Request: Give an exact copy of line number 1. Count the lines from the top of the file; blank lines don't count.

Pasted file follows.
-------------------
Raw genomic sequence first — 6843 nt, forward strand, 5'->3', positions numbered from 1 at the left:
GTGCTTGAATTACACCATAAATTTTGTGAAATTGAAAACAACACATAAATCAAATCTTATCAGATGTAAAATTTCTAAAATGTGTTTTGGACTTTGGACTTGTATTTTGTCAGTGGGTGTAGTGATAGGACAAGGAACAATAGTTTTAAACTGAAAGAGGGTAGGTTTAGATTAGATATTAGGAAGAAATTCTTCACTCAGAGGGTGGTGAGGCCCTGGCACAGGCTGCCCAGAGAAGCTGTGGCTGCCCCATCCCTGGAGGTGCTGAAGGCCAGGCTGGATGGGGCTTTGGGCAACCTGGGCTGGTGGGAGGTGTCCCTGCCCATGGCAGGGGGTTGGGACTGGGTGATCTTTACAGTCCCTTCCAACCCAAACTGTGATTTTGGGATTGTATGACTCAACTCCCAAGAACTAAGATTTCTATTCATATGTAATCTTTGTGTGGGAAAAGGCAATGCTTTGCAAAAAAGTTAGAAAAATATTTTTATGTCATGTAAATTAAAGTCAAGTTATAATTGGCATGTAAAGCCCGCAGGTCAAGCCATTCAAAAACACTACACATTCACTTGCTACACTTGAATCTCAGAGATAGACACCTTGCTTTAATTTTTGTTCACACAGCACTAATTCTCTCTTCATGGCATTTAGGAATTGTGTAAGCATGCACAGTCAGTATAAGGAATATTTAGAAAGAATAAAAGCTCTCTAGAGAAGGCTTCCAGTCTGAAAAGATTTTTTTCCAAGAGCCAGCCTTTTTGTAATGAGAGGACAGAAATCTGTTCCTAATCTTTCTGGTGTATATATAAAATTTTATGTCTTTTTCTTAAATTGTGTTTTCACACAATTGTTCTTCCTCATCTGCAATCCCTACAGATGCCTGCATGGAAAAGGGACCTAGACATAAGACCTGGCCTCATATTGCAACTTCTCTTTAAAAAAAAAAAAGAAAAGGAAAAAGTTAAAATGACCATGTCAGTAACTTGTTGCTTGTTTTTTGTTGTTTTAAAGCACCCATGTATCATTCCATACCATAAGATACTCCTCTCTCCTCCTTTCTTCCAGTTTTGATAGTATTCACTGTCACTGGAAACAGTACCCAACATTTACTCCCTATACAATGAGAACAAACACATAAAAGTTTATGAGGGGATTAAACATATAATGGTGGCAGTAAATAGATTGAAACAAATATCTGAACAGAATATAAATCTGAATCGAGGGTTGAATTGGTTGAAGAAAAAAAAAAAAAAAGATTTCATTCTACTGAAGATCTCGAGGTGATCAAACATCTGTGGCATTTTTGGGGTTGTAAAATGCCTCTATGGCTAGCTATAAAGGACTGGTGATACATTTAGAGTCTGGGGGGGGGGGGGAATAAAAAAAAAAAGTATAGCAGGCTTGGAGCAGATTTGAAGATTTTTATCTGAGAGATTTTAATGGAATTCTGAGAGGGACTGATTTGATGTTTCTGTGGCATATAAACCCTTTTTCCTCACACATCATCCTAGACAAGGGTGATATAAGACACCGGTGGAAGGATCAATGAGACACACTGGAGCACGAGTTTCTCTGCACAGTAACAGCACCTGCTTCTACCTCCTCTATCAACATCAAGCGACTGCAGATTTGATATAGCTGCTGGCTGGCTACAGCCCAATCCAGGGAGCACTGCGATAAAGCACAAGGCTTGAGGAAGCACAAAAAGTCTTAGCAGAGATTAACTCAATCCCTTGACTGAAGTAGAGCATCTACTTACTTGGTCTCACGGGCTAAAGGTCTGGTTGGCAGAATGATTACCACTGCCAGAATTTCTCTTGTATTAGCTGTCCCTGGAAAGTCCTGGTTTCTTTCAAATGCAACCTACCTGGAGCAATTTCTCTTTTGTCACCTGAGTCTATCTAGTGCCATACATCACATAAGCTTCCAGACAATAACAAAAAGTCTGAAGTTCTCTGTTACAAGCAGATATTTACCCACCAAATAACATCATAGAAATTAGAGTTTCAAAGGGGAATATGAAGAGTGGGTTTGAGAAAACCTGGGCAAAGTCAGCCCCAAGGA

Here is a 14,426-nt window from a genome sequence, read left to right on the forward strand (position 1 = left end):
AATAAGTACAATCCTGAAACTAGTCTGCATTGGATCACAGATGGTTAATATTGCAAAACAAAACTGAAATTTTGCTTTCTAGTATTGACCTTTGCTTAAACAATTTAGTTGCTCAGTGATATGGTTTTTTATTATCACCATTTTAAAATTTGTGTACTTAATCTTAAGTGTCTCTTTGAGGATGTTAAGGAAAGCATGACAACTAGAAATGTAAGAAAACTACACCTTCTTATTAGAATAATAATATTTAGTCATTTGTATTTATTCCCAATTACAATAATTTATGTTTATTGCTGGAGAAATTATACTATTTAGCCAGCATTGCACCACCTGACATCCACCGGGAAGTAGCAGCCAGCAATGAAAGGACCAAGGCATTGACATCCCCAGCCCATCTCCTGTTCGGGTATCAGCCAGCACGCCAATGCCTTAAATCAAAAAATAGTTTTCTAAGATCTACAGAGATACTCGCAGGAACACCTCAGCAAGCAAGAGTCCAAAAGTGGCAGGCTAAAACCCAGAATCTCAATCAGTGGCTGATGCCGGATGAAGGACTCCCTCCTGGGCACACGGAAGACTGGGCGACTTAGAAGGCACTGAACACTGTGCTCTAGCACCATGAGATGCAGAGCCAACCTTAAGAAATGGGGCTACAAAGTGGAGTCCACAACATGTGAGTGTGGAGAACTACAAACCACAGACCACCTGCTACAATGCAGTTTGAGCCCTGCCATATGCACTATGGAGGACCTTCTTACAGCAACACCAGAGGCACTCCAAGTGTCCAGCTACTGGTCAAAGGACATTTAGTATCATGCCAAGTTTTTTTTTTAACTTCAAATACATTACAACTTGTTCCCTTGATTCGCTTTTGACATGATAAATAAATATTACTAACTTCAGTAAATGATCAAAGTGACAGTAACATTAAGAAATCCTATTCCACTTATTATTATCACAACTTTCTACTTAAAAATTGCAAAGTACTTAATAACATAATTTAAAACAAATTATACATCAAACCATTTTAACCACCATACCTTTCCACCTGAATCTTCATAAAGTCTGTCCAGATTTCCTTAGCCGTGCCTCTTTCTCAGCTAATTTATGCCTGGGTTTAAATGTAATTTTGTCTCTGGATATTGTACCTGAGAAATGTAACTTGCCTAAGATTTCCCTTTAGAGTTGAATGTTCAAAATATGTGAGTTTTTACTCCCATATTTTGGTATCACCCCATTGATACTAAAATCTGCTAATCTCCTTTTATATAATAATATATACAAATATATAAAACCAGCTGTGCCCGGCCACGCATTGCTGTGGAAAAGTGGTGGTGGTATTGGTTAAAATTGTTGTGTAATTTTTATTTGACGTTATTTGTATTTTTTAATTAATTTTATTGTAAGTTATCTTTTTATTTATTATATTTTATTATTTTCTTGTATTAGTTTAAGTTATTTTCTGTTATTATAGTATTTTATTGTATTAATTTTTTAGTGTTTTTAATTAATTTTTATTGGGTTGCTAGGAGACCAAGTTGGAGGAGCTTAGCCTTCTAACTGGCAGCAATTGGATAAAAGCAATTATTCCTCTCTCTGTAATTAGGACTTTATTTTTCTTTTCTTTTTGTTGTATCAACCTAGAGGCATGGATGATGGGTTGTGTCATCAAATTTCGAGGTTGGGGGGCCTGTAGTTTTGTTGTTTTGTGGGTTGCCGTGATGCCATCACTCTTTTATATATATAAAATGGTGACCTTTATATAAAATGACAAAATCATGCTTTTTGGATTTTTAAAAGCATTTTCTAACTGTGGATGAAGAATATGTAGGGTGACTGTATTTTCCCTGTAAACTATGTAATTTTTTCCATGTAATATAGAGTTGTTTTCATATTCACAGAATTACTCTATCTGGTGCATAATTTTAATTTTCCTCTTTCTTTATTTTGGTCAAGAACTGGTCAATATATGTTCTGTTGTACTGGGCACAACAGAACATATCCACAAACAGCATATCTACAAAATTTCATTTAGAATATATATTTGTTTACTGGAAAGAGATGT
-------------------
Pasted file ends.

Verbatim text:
Raw genomic sequence first — 6843 nt, forward strand, 5'->3', positions numbered from 1 at the left: